Photograph: http://americanflatbread.com/lareau-farm. Lareau Farm is home to American Flatbread in Waitsfield, Vermont.
A few of my readers will see “Waitsfield, Vermont” and think “skiing.” That’s because they were skiing there a couple weeks ago.
But this post is about the man who launched American Flatbread in Waitsfield in 1985, franchising his restaurant concept in other states and using his business success as a platform to advocate for the environment and other causes.
“In the fall of 1979,” writes Mike Ives for the Christian Science Monitor, “George Schenk stuffed all his worldly possessions into his pickup truck and moved from upstate New York to central Vermont. After settling in the sleepy ski town of Waitsfield, he began working as a dishwasher, freelance photographer, and live-in baby sitter.
“He also apprenticed at local restaurants and learned from chefs who were cooking in ways that emphasized local and regional ingredients. By 1985, Mr. Schenk was selling his own ‘flatbread,’ a variation on the brick oven-style pizza he’d eaten as a teenager, topped with Vermont produce.
“Serving nutritious food, he realized, was a good way to promote the kind of community values he’d absorbed in his Connecticut childhood and the ecological principles he’d embraced in his previous careers as a farmer and forester. …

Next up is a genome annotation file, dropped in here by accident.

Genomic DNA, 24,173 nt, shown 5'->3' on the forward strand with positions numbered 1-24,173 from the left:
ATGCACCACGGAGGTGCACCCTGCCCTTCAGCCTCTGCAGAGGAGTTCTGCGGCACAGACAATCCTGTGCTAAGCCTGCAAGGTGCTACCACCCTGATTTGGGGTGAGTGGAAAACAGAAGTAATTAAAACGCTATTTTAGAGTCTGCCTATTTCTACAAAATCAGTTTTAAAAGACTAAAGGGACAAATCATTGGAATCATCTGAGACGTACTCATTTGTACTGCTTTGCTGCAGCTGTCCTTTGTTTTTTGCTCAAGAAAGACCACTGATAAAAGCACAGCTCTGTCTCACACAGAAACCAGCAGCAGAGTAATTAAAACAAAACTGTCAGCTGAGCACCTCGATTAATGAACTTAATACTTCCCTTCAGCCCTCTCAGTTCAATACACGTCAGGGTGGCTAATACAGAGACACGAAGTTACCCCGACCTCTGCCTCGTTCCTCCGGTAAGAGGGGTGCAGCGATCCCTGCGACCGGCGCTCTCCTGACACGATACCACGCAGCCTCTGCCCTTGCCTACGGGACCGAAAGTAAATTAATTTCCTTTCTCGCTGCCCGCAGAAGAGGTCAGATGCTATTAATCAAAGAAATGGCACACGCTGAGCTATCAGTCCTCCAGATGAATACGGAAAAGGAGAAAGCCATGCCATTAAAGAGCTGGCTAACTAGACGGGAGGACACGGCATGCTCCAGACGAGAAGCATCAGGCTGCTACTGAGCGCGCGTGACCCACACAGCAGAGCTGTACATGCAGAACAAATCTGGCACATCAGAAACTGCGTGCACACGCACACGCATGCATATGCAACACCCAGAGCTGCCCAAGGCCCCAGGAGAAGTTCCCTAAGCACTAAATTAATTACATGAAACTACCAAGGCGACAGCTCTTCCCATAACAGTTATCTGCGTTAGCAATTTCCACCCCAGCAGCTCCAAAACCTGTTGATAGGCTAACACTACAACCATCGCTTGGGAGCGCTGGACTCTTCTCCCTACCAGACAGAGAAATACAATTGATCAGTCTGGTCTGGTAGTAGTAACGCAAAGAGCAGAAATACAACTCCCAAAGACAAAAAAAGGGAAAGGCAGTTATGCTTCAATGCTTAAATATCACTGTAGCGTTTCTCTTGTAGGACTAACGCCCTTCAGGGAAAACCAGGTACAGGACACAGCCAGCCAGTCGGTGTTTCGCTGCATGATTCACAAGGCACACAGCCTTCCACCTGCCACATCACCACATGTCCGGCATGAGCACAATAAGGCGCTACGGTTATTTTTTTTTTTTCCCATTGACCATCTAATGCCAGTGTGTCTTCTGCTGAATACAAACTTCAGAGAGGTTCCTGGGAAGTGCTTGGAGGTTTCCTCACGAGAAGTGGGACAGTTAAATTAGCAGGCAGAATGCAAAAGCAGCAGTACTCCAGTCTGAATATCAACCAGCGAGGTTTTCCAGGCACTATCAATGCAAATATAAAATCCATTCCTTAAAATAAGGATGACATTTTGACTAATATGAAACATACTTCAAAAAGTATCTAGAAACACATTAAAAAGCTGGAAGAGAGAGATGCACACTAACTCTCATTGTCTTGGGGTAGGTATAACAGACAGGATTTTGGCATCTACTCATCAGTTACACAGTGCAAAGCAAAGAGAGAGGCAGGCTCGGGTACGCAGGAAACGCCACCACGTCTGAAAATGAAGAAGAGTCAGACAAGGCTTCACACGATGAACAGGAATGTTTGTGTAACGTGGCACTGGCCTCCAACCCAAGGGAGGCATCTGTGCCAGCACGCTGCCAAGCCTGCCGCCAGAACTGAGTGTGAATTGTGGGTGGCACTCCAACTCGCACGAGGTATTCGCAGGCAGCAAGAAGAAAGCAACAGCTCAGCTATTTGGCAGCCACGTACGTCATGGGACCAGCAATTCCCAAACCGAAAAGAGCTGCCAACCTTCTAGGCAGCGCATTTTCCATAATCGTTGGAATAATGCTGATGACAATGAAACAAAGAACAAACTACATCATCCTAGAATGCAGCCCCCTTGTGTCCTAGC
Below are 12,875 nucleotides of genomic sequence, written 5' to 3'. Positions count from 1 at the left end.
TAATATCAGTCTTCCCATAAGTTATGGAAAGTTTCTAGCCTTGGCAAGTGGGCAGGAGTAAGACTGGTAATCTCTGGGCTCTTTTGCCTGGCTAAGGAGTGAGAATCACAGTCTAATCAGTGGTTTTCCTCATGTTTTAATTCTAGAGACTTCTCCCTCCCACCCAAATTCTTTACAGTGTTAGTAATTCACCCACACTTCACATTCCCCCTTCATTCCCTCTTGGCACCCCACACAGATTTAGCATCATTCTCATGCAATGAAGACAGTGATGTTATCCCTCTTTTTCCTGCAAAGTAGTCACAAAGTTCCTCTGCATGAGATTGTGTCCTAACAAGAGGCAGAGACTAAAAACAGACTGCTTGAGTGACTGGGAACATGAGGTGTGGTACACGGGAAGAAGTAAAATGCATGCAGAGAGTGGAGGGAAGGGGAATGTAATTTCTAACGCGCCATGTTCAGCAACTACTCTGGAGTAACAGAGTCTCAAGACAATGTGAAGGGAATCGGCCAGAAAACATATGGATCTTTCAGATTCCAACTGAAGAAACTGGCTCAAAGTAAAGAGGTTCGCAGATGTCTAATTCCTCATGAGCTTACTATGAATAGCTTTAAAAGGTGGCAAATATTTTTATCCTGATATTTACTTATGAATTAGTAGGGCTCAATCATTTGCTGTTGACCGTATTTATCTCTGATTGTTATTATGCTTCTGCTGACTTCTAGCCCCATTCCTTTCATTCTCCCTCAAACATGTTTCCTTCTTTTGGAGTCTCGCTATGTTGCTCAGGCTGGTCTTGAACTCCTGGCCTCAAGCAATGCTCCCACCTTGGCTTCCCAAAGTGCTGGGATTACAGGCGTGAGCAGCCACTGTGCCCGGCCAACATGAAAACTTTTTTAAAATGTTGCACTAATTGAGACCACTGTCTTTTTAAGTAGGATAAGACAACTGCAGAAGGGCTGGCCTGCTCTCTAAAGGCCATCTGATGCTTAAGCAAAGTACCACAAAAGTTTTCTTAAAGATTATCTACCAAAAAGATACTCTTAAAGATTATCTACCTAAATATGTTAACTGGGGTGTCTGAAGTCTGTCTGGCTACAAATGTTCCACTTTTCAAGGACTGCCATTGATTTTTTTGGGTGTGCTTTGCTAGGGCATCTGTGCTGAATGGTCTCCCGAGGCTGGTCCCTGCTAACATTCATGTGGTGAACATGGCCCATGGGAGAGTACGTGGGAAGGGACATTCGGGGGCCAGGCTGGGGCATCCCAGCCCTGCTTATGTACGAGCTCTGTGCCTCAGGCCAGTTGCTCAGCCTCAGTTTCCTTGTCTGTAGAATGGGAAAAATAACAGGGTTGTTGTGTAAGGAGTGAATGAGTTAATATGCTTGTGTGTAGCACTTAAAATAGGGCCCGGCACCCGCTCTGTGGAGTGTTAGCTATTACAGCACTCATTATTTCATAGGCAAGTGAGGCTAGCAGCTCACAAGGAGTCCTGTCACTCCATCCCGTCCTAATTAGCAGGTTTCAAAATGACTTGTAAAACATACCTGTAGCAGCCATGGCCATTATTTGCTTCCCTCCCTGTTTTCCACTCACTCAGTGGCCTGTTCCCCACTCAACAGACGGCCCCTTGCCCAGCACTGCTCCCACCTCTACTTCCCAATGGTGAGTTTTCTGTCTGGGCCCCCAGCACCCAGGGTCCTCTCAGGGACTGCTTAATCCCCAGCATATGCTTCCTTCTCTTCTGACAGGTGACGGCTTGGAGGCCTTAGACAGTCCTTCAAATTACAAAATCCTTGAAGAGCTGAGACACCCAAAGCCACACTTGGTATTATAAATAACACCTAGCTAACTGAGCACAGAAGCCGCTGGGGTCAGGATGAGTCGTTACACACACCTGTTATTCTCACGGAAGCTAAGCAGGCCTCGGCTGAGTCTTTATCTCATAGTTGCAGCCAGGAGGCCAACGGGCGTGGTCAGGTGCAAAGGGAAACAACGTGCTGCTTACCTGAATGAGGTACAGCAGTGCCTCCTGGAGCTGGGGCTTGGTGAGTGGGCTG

” ‘I felt as though the environmental dimension of food needed a voice,’ Schenk recalls.
“Today, American Flatbread operates three popular Vermont locations, exports frozen pizzas nationwide, and is franchising its restaurant concept in other states.
“But profit isn’t Schenk’s only priority: For more than two decades he has donated thousands of his flatbreads to the poor and sick. He’s also held an average of eight benefit bakes each year to raise money for those in need.”
Although his political views and “civil disobedience” actions have often raised hackles, the people who know him best defend him.
“They insist his commitment to his employees and community is sincere and unwavering,” writes Ives. ” ‘I don’t always agree with George, but I always appreciate him,’ says Amy Shollenberger, former executive director of Rural Vermont, a nonprofit farm advocacy group. ‘He loves everybody, wears his heart on his sleeve — and walks his talk.’ “